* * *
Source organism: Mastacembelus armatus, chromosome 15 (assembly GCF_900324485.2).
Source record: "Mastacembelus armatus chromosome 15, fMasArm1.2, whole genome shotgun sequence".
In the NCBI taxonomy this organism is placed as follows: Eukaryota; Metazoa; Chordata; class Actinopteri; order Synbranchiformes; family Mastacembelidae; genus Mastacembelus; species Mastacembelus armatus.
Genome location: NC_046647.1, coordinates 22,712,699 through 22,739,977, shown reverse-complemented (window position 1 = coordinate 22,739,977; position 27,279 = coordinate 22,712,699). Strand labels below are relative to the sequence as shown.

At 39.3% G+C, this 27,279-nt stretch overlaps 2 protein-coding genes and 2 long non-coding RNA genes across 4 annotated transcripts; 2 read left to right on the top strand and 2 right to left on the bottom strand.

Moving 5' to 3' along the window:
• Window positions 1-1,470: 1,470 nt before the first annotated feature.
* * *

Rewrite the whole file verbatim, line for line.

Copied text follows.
Source organism: Mastacembelus armatus, chromosome 15 (assembly GCF_900324485.2).
Source record: "Mastacembelus armatus chromosome 15, fMasArm1.2, whole genome shotgun sequence".
In the NCBI taxonomy this organism is placed as follows: Eukaryota; Metazoa; Chordata; class Actinopteri; order Synbranchiformes; family Mastacembelidae; genus Mastacembelus; species Mastacembelus armatus.
Genome location: NC_046647.1, coordinates 22,712,699 through 22,739,977, shown reverse-complemented (window position 1 = coordinate 22,739,977; position 27,279 = coordinate 22,712,699). Strand labels below are relative to the sequence as shown.

At 39.3% G+C, this 27,279-nt stretch overlaps 2 protein-coding genes and 2 long non-coding RNA genes across 4 annotated transcripts; 2 read left to right on the top strand and 2 right to left on the bottom strand.

Moving 5' to 3' along the window:
• Window positions 1-1,470: 1,470 nt before the first annotated feature.